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For the Win: Reeling in Hope

At 11 years old, Jessica Markowitz founded Richard's Rwanda-IMPUHWE, a nonprofit organization that helps girls in Rwanda receive the education they deserve.

For the Win is a guest blog series featuring the remarkable initiatives that young Americans are advancing to win the future for their communities. Each week we highlight a new young person and learn about their inspiring work through their own words. Submit your story to appear in the For the Win guest blog series.

Jessica Markowitz, a junior at Garfield High School in Seattle, Wash., founded Richard's Rwanda-IMPUHWE, a nonprofit organization that helps girls in Rwanda receive the education they deserve, when she was 11 years old. Jessica was recognized as a 2011 Hasbro Community Action Hero, an award recognizing outstanding young service leaders presented by Hasbro in partnership with generationOn, the global youth enterprise of Points of Light.

Five years ago I founded Richard’s Rwanda-IMPUHWE, an organization dedicated to helping girls in Rwanda receive an education. The organization is creating a generation of leaders striving for a more equitable and educated world. We believe in empowering women through friendship and connecting cultures across the globe.

In 2006, my family hosted Richard Kananga, a Rwandan human rights advocate working with children whose lives were devastated by the genocide. As Richard spoke about the tragedy and the importance of rebuilding hope and forgiveness in the country, I was inspired and determined to find my own way to reach out to Rwandan girls my age. I began generating support from my local community, talking with fellow students and organizing bake sales and school supply drives.

I truly believe in letting our generation know we are the ones who need to make a change. I hope to increase awareness within our generation of global problems to amplify the message that we can take action to make the world a better place. As the future leaders of the world we are part of the solution. We face many pressing issues, and I feel an urgency to help motivate others. One of my responsibilities is to excite those who care about these issues to become lifetime activists. Community service becomes more meaningful if you serve with a purpose.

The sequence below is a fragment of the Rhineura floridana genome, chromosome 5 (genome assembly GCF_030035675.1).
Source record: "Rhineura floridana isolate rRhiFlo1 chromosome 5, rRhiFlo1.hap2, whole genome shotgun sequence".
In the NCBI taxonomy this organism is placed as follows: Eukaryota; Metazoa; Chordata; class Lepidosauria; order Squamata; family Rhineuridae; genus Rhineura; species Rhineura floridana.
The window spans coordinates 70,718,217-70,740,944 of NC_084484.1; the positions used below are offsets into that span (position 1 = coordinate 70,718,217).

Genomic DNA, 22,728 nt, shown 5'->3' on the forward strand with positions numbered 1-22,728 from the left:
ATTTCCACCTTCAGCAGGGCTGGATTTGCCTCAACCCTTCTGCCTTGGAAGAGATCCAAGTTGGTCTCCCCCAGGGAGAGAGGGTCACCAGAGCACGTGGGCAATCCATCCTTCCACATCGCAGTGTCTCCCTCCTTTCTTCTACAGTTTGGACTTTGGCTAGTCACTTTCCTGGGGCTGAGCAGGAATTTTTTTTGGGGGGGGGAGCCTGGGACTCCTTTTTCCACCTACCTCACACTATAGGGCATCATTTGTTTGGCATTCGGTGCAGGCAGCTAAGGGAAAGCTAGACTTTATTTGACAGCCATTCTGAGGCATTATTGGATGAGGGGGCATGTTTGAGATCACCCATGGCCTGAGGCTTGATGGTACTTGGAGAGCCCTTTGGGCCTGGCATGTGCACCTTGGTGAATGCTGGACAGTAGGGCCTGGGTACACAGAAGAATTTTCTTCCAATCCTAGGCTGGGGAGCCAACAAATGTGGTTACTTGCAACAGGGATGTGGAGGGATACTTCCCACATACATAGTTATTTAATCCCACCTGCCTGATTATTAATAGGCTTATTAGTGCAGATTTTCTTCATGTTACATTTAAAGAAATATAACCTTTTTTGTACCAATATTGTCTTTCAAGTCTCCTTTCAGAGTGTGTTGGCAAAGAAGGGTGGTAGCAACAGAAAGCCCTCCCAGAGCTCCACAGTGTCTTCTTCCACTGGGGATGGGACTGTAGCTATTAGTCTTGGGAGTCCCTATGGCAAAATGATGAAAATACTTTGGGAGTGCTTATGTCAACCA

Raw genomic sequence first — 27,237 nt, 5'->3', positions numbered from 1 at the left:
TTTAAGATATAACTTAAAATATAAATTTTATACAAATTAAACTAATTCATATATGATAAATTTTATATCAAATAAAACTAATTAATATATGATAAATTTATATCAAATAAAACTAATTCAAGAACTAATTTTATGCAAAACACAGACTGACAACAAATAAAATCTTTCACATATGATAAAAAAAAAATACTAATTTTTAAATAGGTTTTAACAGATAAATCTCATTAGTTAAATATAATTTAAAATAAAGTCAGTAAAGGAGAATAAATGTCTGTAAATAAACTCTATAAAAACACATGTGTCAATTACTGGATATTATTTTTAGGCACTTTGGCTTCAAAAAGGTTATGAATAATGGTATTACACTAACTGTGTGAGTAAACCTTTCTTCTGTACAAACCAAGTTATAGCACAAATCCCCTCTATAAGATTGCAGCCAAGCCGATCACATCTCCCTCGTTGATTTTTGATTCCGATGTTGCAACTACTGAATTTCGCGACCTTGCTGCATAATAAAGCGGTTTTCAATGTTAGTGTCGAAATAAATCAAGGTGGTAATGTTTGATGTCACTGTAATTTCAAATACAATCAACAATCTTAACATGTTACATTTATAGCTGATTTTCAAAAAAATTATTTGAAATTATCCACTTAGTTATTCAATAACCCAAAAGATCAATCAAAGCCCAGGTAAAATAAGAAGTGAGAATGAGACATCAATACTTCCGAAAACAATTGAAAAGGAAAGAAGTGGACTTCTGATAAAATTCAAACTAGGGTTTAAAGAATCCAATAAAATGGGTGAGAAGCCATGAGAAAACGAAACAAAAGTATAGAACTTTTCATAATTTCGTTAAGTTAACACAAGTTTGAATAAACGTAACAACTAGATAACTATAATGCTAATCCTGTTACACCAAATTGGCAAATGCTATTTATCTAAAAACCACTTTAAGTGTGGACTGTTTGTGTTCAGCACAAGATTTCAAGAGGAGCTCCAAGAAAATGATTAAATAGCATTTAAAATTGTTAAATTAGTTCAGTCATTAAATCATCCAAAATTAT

Jessica Markowitz

Jessica Markowitz (Photo courtesy of Points of Light Institute). (by Points of Light Institute)

Today, Richard’s Rwanda-IMPUHWE has expanded and now includes chapters in several Seattle high schools, on the east coast and in Rwanda as well! So far, Richard’s Rwanda-IMPUHWE has sponsored 40 girls in rural Rwanda, providing school uniforms, supplies, health insurance and covering the cost of school fees. The heart of the organization’s success is due to the engagement of the girls on a much more personal level.

I’ve traveled to Rwanda five times and twice have led a summer cross-cultural service learning trip, where I was joined by 16 students from across the U.S. to teach English to the girls in Nyamata. Richard’s Rwanda-IMPUHWE has raised more than $125,000, although our efforts are about building and sustaining relationships, not just raising funds. I believe in the power of providing a fishing pole, not just the fish. It’s important for our generation to be excellent advocates for global education and spokespeople for social justice.

The connection between secondary students in the U.S. and Rwanda has been transformative for both groups - it is their first opportunity for cross-cultural exploration of people their age in different countries. Through on-going communication with the girls in Nyamata, through letters, Skype calls, blogging and exchanging art, we have motivated them to improve their English language skills and influenced youth empowerment. It truly takes a village, so I’ve learned to work hard on welcoming others to become engaged. Rwandan girls have learned to be empowered and part of the solution. The girls in the rural areas have decided that when they grow up they hope to help other girls in their community.

One of my personal goals is to create as much forward momentum as possible. As each young woman achieves a better education, it is our hope that her commitment to the project will be reinforced. She will turn around and pass on some of what she has received to those who come after, and thus create sustainability. It has been an honor serving as a Hasbro Community Action Hero and 2010 Parade Magazine All-America Service Team member. I hope to create a movement across the world, connecting, bonding and empowering youth to become leaders.

When you educate a girl, you educate the community.  

Check out previous For the Win blog posts:

Ronnie Cho is an Associate Director of the White House Office of Public Engagement.